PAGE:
It was a dark and stormy night…
No, I’m not talking about this week’s gales; I’m referring to my ongoing wrestles with the V8548 coat. Fear not, faithful band of patient readers! As Marie and Claire both suggested, the second sleeve went in a dream. I will now be for ever tormented by the knowledge that one sleeve head is performing better than the other, but hey – I think that’s called a learning curve. Thank you all SO much for your support.
Moving on! Last night I tackled my THIRD attempt to hem the coat. Each time I tried, the hem would end up looking bulky and unsightly. I had not put in this amount of work to tolerate an ugly hem! In desperation, I flung myself on the sofa and riffled through my Reader’s Digest New Complete Guide To Sewing. At last!
There it was, on page 345. Advice on hemming tailored items. The book talked of adding a strip of interfacing at the hem and my brain suddenly pinged into life. Hadn’t one of my readers suggested something similair? Yes, yes! The Hectic Eclectic had left a comment along the very same lines. Along with Roobeedoo‘s suggestion to use a lace trim to finish the hem, I was off!
This make has been a perfect storm of trial and error. I decided that on my third attempt at hemming, I would document the process for my readers. Why should you have nervous breakdowns, too?
Before starting work on the coat itself, I decided to do a trial run on a large swatch. This would also make it easier for me to show you what I was doing. So this is my method of hemming a wool coat. The method of an inexperienced, ham-fisted, traumatised tailor-in-making. So if you have – you know – expert, considered, wise advice to add in the comments, you know what to do!
Here are my swatches: the fashion fabric and the interlining. It’s a heavy weight, fusible interlining bought from Maccullough and Wallis. I bought far too much of this, but am glad I did – I know it will be so useful to have on hand.
Here they are fused together:
First, thread trace your hem line. Take a contrast thread and with a running basting stitch, go along the line that will be your hem:
Then finish your edge and press the fabric over at the hem line. I added a lace trim to finish my edge. It’s pulling in slightly, which will actually help with easing in fullness on the slight curve of my hem:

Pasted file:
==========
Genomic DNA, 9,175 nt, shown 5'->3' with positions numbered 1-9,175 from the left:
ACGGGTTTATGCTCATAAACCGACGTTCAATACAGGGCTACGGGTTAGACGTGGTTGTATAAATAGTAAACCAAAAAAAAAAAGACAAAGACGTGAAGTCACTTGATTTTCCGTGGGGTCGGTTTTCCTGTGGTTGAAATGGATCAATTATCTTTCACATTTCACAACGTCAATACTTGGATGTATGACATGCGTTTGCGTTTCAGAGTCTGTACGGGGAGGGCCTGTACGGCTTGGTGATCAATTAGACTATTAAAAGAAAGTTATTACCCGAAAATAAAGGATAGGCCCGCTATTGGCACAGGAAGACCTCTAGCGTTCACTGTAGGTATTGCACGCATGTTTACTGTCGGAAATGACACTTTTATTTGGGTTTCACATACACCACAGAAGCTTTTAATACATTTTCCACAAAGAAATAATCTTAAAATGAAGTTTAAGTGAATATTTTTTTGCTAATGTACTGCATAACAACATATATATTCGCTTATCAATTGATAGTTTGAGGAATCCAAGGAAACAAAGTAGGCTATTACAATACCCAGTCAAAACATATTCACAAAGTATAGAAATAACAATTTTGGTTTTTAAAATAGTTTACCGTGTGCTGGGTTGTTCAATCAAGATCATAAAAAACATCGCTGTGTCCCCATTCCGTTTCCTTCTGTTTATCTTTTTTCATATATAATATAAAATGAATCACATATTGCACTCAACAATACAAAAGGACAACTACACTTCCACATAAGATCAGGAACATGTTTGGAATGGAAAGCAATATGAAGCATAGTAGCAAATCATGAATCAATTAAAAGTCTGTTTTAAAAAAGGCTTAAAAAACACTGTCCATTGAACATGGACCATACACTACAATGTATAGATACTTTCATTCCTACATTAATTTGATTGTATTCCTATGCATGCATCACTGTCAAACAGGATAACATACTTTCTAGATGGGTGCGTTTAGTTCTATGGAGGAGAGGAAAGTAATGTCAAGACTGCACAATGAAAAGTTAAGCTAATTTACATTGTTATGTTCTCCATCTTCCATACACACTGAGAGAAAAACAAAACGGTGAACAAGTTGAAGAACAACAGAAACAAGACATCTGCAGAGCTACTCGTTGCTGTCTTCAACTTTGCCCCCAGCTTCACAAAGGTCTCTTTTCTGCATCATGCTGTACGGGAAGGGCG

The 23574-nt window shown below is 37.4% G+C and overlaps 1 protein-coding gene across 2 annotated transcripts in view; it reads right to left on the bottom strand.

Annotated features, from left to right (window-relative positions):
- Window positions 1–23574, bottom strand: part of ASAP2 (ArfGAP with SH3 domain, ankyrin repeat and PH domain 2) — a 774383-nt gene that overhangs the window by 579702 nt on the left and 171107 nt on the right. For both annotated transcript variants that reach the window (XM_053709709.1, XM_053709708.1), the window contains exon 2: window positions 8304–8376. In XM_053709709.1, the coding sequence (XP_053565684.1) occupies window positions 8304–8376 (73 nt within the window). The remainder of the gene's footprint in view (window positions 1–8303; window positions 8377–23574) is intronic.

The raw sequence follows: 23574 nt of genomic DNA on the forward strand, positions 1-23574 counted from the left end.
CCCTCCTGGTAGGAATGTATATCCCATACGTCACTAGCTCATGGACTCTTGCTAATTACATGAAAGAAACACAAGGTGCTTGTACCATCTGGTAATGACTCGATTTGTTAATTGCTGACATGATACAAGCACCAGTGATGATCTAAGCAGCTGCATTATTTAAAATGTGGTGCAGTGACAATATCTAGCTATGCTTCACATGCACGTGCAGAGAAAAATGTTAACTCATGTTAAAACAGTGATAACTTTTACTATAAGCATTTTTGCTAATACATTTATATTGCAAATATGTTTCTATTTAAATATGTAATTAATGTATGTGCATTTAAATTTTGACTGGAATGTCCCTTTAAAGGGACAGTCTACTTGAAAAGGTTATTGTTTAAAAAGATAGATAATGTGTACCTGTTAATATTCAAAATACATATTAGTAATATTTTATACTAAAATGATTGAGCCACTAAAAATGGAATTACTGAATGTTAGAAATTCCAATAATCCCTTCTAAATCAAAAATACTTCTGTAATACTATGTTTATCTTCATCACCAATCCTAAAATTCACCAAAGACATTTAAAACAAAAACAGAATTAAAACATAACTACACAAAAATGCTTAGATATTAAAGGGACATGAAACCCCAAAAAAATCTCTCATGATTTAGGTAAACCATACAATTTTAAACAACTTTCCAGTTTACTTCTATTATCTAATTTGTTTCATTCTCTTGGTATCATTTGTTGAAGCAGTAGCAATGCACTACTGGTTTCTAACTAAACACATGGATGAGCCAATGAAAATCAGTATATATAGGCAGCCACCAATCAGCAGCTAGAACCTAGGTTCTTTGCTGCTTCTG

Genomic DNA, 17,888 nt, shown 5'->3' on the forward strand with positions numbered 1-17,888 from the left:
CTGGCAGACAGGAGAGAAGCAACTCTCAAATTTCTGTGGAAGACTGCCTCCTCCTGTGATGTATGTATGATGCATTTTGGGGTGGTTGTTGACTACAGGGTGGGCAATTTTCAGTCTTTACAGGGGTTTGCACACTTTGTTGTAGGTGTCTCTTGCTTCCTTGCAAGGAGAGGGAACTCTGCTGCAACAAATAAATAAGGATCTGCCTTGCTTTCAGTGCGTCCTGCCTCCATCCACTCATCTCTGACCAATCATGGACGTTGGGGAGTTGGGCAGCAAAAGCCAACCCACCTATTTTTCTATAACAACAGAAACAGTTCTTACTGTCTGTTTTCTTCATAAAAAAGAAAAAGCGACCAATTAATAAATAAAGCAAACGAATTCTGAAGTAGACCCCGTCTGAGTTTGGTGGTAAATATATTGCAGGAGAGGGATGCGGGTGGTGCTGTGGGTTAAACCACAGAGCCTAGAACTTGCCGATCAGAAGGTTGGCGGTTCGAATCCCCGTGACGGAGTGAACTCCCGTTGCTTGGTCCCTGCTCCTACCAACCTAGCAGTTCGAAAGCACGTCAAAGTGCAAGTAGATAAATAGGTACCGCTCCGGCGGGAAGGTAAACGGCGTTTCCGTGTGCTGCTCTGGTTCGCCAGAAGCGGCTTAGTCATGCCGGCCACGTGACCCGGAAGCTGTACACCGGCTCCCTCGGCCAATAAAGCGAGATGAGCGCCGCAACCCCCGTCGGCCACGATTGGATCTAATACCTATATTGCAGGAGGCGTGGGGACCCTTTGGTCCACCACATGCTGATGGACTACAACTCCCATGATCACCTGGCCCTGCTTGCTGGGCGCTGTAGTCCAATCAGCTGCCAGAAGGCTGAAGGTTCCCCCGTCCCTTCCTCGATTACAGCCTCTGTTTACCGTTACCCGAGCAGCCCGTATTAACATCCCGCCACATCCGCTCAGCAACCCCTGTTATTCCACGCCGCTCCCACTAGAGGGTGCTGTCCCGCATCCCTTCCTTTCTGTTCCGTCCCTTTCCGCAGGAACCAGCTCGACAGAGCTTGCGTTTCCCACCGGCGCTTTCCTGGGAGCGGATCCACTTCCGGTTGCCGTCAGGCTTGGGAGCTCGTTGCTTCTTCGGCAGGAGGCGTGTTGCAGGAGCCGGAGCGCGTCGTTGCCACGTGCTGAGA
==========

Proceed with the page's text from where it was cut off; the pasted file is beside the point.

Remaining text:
Now, use a relaxed catch stitch (aka herringbone stitch) to attach the edge of the hem to the interlining. Ensure that your needle doesn’t catch any of the fashion fabric! The whole point of adding the interlining is to avoid sewing into the fashion fabric and creating that dang ridge! I was lucky that my interlining had an obvious weave so that I could pick up tiny, individual stitches:
And your hem is finished! If you need to do any further pressing, press the edge of the hem only, to avoid pressing ridges into your coat.
Here’s the hem as it sits on the final coat:
And here it is on the inside:
You can just see the top of the interlining peeking out above the lace trim. Notice that I finished it with pinking scissors. That was a tip from Gertie that this prevents an obvious ridge on the fashion fabric. You might think that this glimpse of the interlining is unsightly, but it’s a bit of a moot point as this is all going to be covered by the free hanging lining of the coat:
One unexpected benefit of adding the interlining at the hem is that it gives a bit of weight to the hang of the skirt, which can only be a good thing. And it makes the hem line nice and crisp.
There we are! One last note on hand stitching. I bought some new needles a few months ago that have been a god send:
For scale, I’ve added a normal-sized needle to the side of the photo. Yep. They’re that small. When you open your package, you’ll burst out laughing. ‘Hey, Tom Thumb! Your needles have arrived!’ But these teeny needles with their teeny point allow you to pick up the tiniest of threads. They’re black gold needles quilting (no. 9) by Clover. Just don’t put one down and lose it!
Now, all I need to do is open up the rear of the bound button holes and sew on the buttons. And sort out some bulk at the corners of the hems. Then, I think I’m done.
Is there a doctor in the house?!!!